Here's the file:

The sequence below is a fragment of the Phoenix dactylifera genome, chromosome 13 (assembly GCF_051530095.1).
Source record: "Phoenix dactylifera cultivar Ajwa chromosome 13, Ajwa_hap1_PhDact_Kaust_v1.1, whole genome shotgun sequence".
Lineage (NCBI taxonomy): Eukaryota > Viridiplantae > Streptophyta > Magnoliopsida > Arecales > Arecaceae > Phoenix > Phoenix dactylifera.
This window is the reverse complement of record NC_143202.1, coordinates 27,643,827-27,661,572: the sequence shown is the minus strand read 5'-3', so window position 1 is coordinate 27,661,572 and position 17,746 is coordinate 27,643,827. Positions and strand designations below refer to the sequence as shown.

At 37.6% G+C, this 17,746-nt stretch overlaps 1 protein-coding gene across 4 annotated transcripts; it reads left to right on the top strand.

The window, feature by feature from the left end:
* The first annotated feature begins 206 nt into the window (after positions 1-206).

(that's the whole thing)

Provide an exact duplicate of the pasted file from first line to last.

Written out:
The sequence below is a fragment of the Phoenix dactylifera genome, chromosome 13 (assembly GCF_051530095.1).
Source record: "Phoenix dactylifera cultivar Ajwa chromosome 13, Ajwa_hap1_PhDact_Kaust_v1.1, whole genome shotgun sequence".
Lineage (NCBI taxonomy): Eukaryota > Viridiplantae > Streptophyta > Magnoliopsida > Arecales > Arecaceae > Phoenix > Phoenix dactylifera.
This window is the reverse complement of record NC_143202.1, coordinates 27,643,827-27,661,572: the sequence shown is the minus strand read 5'-3', so window position 1 is coordinate 27,661,572 and position 17,746 is coordinate 27,643,827. Positions and strand designations below refer to the sequence as shown.

At 37.6% G+C, this 17,746-nt stretch overlaps 1 protein-coding gene across 4 annotated transcripts; it reads left to right on the top strand.

The window, feature by feature from the left end:
* The first annotated feature begins 206 nt into the window (after positions 1-206).